A Trap for the Small Hive Beetle
ees make the agricultural world go ’round—at least
the fruits and nuts part of agriculture. Crops such as
apples, pumpkins, almonds, and sunflowers all depend
on honey bees to pollinate their flowers. In addition to
their pollination contribution, bees produce more than
17 million pounds of honey each year in Florida alone. But JACK DYKINGA (K4716-3)
in recent years, pests have been reducing honey bee numbers
and threatening large sectors of agriculture.
One such pest, which has appeared in the United States in
the last 10 years, is the small hive beetle (Aetina tumida). In
bee colonies already stressed by other pests or diseases, the
beetles are able to evade guard bees and access the hive’s
pollen and other food resources.
Peter Teal, research leader of the Chemistry Research
Unit at the Center for Medical, Agricultural, and Veterinary
Entomology in Gainesville, Florida, and his colleagues have
developed a trap and an attractant to help beekeepers protect
their bees from this pest, which has spread throughout the
eastern portion of the United States.
When small hive beetles invade a beehive, they bring in
a yeast that grows on the pollen. “As the yeast grows and
ferments, it releases compounds that mimic honey bee alarm
pheromones and are highly attractive to other beetles,” says
Teal. “This sets off a cascading effect. When the beetle
population gets too high, the bees have no choice but to
abandon the hive, leaving beekeepers without honey and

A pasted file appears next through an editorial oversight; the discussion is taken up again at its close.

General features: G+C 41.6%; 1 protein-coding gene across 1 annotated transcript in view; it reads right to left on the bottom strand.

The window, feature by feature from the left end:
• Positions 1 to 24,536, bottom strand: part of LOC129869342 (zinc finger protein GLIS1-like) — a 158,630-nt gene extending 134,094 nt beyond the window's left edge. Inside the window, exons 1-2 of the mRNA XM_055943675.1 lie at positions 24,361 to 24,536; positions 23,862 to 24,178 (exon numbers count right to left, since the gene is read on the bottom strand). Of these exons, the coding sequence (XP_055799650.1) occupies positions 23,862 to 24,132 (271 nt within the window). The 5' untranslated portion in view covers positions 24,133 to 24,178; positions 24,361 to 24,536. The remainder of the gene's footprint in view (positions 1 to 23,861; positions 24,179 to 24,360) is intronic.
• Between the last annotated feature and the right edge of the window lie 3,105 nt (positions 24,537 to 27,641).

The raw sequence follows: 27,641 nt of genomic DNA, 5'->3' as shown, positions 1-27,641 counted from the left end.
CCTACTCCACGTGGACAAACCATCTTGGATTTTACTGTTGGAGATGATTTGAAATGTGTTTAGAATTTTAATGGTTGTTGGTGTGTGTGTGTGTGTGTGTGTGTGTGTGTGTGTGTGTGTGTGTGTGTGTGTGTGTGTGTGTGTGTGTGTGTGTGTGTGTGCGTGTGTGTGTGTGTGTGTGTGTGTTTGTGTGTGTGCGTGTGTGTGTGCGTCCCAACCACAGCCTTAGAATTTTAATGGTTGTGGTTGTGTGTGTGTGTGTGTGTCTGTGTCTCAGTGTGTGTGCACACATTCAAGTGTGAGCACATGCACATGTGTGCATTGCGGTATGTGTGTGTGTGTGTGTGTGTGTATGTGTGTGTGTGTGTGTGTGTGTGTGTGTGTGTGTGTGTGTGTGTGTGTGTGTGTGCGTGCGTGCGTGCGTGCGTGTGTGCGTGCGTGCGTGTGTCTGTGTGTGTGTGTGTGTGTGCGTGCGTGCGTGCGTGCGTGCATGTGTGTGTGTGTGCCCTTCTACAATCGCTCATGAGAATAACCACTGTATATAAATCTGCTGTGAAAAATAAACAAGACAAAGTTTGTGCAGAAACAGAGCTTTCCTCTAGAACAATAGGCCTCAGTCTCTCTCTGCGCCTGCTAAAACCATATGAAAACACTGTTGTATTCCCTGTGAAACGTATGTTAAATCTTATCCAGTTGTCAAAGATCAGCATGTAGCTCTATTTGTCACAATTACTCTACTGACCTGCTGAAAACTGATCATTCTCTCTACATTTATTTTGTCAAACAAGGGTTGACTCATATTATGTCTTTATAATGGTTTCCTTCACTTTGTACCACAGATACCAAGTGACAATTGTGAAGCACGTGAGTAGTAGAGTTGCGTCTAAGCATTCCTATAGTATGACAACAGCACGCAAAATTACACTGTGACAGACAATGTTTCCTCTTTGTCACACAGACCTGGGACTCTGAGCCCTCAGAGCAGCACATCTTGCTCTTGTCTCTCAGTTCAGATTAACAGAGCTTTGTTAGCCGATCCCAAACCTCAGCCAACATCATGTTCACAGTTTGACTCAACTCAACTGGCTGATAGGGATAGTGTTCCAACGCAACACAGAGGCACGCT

their bee colonies.”
In cooperation with several beekeepers, the team of sci-
entists decided to use the small hive beetle’s biology against
it. They developed a trap that is baited with the small hive
beetle yeast. The trap is installed below a hive and separated
from it by sliding doors drilled with cone-shaped holes. Hive
beetles can get through the holes and into the traps, but they
can’t get back out.
The trap could be a boon to the bee industry in Florida,
which is a common overwintering destination for bees. A
patent for the trap was filed in March 2005. “We think these
traps will solve the problem for small-scale beekeepers,
which make up 60 percent of the industry,” Teal says. “They
Honey bee on an apple blossom.
tend their hives daily and can clean their traps often.”
For large-scale beekeepers, who maintain up to several thou-
sand hives, Teal and his team plan to develop a new trap requiring Peter Teal is in the USDA-ARS Chemistry Research Unit,
less management. Center for Medical, Agricultural, and Veterinary Entomology,
Teal also hopes to devise a similar way to reduce populations 1600-1700 S.W. 23rd Dr., Gainesville, FL 32608; phone (352)
of Varroa mites—another significant pest of honey bees. “If we 374-5730, fax (352) 374-5707, e-mail email@example.com.
can find out what makes these pests tick, we might be able to gov. ✸
find out how to prevent them from causing further harm to this
industry,” says Teal.—By Sharon Durham, ARS.
This research is part of Crop Protection and Quarantine, an
ARS national program (#304) described on the World Wide Web
20 Agricultural Research November/December 2007